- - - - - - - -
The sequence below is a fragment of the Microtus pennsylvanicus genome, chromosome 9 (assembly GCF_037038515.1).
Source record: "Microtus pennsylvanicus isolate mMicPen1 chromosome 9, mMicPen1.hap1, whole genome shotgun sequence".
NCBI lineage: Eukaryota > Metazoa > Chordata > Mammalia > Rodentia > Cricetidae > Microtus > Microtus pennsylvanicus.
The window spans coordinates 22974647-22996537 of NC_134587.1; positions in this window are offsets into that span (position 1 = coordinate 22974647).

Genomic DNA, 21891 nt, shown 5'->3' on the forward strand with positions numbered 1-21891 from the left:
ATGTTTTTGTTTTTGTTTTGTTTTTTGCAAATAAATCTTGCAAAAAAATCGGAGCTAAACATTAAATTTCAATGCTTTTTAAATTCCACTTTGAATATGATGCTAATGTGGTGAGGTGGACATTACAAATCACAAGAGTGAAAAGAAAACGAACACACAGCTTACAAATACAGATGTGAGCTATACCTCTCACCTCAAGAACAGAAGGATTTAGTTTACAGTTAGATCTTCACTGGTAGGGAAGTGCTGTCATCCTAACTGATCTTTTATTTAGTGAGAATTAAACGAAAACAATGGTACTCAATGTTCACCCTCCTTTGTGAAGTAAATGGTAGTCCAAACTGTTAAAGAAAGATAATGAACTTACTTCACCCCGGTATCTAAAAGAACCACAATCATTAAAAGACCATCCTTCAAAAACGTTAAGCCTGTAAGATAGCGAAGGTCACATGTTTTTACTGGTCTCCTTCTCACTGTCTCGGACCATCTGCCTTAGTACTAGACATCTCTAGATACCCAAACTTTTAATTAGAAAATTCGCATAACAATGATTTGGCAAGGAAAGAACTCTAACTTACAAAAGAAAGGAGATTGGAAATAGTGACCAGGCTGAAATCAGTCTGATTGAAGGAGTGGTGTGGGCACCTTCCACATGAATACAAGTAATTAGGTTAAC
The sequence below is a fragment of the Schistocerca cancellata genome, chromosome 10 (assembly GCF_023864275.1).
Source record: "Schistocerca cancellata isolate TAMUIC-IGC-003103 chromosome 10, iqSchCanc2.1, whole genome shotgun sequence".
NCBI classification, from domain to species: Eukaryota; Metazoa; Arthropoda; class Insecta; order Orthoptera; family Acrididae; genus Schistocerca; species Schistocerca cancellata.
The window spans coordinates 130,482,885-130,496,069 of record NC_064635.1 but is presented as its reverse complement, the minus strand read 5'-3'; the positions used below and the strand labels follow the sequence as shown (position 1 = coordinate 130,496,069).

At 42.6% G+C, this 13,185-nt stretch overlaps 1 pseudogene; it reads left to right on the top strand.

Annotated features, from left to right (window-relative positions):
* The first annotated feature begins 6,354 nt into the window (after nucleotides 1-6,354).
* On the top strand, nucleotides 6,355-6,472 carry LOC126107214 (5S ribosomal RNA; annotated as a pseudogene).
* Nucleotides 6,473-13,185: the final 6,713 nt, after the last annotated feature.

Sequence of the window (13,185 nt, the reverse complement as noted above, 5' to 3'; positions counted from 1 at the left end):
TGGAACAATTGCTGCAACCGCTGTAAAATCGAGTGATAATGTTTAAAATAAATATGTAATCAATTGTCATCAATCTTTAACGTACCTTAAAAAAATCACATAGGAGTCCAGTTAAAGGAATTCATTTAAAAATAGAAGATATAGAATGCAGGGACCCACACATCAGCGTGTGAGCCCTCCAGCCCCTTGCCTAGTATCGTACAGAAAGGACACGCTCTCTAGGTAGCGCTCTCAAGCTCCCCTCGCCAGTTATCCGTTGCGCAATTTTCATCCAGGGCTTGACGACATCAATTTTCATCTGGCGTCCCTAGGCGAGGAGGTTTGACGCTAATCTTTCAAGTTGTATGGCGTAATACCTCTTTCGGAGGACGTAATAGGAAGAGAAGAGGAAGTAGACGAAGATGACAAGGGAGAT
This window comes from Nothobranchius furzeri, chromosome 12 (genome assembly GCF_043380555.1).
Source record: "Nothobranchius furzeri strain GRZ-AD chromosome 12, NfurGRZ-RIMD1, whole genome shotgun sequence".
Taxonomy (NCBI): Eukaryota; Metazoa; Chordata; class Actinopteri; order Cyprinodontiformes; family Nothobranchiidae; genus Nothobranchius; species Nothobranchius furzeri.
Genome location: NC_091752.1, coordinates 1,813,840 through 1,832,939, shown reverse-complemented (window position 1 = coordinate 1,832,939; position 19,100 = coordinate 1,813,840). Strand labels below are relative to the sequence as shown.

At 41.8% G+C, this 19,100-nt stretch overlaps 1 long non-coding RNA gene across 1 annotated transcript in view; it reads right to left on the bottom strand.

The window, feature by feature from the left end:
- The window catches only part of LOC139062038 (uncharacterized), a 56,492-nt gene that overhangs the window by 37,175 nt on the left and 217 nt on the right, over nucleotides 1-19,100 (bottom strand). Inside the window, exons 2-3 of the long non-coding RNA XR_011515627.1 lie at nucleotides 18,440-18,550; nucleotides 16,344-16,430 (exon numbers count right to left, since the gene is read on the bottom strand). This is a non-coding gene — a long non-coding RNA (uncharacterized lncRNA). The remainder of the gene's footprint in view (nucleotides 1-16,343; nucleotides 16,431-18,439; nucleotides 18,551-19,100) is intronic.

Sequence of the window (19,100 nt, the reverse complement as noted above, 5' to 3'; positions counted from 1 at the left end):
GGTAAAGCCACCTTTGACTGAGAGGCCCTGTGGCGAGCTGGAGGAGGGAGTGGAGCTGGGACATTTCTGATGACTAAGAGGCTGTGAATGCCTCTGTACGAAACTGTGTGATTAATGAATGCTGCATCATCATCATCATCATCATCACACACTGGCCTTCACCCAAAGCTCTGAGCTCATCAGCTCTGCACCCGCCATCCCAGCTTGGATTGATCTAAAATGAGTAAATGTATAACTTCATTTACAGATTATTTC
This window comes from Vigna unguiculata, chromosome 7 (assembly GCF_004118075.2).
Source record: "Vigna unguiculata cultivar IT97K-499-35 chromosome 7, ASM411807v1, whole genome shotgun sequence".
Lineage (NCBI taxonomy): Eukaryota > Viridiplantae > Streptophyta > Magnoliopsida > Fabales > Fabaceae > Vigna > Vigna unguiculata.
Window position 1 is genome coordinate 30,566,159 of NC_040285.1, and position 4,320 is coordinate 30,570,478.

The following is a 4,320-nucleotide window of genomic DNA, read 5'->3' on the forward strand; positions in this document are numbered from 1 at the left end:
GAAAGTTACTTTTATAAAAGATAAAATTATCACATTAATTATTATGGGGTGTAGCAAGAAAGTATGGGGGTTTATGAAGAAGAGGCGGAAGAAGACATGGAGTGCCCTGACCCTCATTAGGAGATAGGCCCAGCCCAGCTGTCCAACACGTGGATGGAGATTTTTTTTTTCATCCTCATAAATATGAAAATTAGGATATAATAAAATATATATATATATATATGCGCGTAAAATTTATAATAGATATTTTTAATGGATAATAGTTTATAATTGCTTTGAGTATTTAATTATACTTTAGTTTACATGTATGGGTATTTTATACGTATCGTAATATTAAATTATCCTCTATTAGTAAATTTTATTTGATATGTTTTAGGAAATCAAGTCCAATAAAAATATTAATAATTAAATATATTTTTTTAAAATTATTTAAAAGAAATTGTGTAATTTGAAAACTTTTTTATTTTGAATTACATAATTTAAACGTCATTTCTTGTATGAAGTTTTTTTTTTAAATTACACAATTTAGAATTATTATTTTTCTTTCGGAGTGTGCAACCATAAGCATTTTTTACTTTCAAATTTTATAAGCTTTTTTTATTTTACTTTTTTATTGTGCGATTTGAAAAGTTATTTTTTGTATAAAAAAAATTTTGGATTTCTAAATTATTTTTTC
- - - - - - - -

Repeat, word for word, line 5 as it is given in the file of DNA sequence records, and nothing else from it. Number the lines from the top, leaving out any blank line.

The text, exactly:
Genomic DNA, 21891 nt, shown 5'->3' on the forward strand with positions numbered 1-21891 from the left: